Next week, when Singapore's Prime Minister Lee Hsien Loong visits Washington, he will become the fourth Southeast Asian leader to meet President Donald Trump. This early engagement, to be followed next month by Presidential attendance at the East Asia Summit in the Philippines and the Asia-Pacific Economic Conference in Vietnam, is a very encouraging indication of continued American commitment to the Western Pacific.
When President Trump came into office, there was quite a bit of anxiety about his commitment to American alliances in Northeast Asia. The 2016 Presidential campaign was an extraordinarily contentious one. As a presidential candidate, Trump made statements about America’s Asia policy that raised concerns in Japan and South Korea, and among American military, and foreign policy experts. Ultimately, however, as time is showing, it is difficult to overlook U.S. allies in Japan and South Korea. They occupy too central a role in America’s foreign policy and force posture in the Pacific. There were more than enough people, including the Japanese Prime Minister himself, to help President Trump understand that, if he truly did not before taking office.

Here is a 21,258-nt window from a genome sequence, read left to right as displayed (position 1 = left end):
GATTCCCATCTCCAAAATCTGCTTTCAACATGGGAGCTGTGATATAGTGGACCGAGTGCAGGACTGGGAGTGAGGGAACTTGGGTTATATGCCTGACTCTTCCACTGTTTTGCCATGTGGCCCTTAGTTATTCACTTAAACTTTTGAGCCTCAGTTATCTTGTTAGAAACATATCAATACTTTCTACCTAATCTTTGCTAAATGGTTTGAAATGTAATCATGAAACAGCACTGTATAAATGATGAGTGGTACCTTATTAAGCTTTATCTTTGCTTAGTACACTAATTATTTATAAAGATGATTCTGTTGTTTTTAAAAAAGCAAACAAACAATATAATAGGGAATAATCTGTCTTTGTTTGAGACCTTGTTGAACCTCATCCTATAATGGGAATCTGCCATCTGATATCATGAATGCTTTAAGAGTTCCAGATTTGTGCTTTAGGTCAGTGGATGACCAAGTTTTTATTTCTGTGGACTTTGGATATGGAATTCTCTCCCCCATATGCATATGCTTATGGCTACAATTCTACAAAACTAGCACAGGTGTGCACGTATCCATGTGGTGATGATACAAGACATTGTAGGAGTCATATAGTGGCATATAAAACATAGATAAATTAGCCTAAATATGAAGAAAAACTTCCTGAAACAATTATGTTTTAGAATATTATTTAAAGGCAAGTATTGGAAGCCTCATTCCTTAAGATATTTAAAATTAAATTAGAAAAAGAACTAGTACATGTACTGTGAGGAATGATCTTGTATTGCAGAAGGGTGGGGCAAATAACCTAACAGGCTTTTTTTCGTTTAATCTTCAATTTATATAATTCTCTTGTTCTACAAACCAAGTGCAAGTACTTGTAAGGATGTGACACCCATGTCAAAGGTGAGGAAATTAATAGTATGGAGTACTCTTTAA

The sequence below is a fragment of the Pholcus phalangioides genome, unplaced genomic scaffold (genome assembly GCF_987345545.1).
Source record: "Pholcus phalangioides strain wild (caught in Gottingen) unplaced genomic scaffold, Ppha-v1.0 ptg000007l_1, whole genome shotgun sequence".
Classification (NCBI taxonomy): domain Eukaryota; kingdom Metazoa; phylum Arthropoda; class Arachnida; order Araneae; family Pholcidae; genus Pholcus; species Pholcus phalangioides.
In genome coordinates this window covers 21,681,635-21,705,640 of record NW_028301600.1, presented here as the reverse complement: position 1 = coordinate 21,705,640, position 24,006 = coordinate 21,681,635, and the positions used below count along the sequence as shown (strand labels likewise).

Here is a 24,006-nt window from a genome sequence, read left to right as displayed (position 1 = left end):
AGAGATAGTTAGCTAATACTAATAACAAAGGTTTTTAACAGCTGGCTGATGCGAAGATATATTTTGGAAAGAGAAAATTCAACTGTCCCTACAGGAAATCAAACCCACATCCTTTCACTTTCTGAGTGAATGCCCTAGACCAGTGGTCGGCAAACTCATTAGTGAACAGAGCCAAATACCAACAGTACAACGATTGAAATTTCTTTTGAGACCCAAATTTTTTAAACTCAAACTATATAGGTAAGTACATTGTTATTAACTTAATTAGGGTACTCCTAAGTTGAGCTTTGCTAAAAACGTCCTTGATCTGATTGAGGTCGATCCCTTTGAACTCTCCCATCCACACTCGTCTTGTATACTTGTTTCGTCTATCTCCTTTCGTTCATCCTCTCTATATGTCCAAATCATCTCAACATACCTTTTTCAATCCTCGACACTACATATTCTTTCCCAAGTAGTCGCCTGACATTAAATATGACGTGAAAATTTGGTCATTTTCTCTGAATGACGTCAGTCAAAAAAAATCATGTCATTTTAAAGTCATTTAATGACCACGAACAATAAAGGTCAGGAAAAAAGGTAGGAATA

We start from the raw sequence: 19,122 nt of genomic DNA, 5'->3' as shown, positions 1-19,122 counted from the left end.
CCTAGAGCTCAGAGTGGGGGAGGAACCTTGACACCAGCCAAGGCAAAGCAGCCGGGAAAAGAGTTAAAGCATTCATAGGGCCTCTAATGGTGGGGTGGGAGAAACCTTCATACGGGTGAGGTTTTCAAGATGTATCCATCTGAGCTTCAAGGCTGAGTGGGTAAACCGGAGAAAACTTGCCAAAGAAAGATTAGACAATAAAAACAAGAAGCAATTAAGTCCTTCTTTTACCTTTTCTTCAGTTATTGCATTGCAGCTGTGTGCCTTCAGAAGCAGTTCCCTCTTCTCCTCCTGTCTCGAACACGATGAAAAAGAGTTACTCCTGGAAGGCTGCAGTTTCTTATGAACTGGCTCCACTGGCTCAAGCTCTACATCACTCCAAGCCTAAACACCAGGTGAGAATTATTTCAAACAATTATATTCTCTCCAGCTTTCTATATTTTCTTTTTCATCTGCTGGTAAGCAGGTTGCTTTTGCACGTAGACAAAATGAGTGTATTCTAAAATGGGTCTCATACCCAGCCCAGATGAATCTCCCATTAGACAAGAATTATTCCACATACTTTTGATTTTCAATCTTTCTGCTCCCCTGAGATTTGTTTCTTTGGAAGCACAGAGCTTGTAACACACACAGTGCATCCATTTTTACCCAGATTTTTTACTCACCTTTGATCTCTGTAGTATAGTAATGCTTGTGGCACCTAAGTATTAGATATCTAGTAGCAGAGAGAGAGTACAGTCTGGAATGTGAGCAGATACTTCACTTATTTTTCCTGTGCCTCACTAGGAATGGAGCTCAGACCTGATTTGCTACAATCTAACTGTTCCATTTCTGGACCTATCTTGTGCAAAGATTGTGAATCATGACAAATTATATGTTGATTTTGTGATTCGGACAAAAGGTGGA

Focusing on Southeast Asia requires more subtle strategic awareness. There are small constituencies that speak for it in the American electorate and a relative handful of Southeast Asian experts in Washington to go to bat for U.S. interests there. Yet, despite this – and very much to its credit—the Trump Administration appears to appreciate its importance. The official statements from Southeast Asian engagements coming out of the White House, including the one announcing Prime Minister Lee’s visit, are replete with references to strategic priorities. That said, the President himself would be well-advised to take on board some of the finer points Prime Minister Lee will make about the strategic picture in the region and the American role in it.
Singapore is a small country with a highly developed economy. Its lack of strategic depth, its economic success, and the fact that it is a multi-ethnic Chinese-majority country, surrounded by countries with Chinese minorities, means it is vulnerable. As a result, leaders of Singapore are very carefully attuned to geopolitical disturbances. They do their best to contribute to stability. Singapore hosts critical U.S. naval logistics capabilities – a role they stepped into in the 1990’s when the U.S. and the Philippines failed to agree on terms that would keep them at Subic Bay. It constructed a naval base, Changi, deliberately designed to berth a U.S. aircraft carrier. And it accommodates the rotation of American littoral combat ships and P-8 patrol aircraft through Singaporean facilities.